This fact is set before us in the increasing hardness of Pharaoh’s heart by the miracles Moses wrought before him by God’s command. Each succeeding miracle was blessed of God to convince the children of Israel that the Lord was about to deliver them from Pharaoh’s hand and Egypt’s bondage. Yet, Pharaoh and the Egyptians were increasingly hardened by them, becoming more callous to conviction with each miracle Moses performed. So it is to this day. The same heat that melts the wax hardens the clay (Isaiah 6:9-10; Romans 1:28-32; 11:5-10; 2 Corinthians 4:3-4; 2 Thessalonians 2:8-12; Hebrews 3:12-13; Romans 9:14-18).

 

            Like you and me, Pharaoh was born with a heart of stone, hard, cold, and dead. The longer he lived in hardness, the harder it became. The more he despised God and his Word, the more his heart was hardened. We read in Exodus 7:14, “Pharaoh’s heart is hardened.” Notice that the word “is” is in italics, because it was added by the translators. The text should read, “Pharaoh’s heart hardened.” We see this more clearly in the New King James translation of verse 22. “Then the magicians of Egypt did so with their enchantments; and Pharaoh’s heart grew hard, and he did not heed them, as the Lord had said.”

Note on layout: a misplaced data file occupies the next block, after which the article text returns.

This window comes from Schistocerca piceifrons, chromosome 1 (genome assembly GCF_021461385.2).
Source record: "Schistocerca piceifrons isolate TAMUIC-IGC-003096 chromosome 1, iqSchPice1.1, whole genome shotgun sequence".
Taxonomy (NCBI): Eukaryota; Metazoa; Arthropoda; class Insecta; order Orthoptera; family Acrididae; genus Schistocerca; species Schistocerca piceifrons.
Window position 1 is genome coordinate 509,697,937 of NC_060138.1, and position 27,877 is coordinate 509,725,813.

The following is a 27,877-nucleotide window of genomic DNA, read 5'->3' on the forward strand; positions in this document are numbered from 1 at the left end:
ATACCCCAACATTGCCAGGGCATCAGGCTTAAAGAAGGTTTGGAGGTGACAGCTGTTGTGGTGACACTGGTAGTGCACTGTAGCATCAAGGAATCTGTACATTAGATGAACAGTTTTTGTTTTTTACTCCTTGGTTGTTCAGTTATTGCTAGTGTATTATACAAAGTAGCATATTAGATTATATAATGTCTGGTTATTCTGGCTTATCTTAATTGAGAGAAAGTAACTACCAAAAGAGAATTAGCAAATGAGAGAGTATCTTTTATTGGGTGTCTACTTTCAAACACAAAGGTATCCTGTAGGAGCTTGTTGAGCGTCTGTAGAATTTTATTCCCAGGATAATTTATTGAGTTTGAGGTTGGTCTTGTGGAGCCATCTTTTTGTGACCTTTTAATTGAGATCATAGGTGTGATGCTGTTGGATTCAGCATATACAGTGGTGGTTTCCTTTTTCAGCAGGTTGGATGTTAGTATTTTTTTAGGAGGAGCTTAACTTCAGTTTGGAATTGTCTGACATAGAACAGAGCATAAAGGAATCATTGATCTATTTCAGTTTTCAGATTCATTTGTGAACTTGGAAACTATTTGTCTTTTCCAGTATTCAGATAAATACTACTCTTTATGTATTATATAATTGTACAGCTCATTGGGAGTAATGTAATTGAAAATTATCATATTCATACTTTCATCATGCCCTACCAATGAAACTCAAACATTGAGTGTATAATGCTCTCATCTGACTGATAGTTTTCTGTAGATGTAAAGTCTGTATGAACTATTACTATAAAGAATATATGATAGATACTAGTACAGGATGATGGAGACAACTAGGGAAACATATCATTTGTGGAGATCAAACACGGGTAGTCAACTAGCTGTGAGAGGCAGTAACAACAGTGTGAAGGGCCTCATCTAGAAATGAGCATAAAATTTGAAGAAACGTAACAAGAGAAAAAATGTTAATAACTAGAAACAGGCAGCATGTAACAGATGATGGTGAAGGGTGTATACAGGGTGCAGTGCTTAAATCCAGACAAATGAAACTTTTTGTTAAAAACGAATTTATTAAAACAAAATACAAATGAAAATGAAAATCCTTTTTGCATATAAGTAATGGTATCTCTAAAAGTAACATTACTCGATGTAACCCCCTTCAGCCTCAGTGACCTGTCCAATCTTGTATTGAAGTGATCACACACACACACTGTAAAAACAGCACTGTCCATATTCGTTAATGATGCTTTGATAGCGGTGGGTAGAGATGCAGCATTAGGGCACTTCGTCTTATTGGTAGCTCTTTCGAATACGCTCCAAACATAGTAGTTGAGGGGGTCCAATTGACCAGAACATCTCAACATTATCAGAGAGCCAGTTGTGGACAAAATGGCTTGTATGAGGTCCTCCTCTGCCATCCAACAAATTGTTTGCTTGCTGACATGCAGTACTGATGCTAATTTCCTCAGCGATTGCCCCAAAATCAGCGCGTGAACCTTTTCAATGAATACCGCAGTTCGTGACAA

Judicial Reprobation

 

Now, learn this. Be sure you learn this. — Pharaoh’s heart was hardened by God in judgment, in judicial reprobation. It was not simply a thing that happened. Because Pharaoh refused to bow to Christ and his Word, as sent to him by his servant Moses, his heart grew hard (Exodus 7:3, 13-14).

 

“And I will harden Pharaoh’s heart, and multiply my signs and my wonders in the land of Egypt…And he hardened Pharaoh’s heart, that he hearkened not unto them; as the LORD had said. And the LORD said unto Moses, Pharaoh’s heart is hardened, he refuseth to let the people go.”

 

            Throughout the Scriptures God’s judgment is presented to us as that which comes upon the ungodly because of what they do. His judgment is always a matter of justice. It is never arbitrary, capricious, or without cause. Just as Adam’s heart was hardened in spiritual death because of his sin, Pharaoh’s heart was hardened because of his unbelief.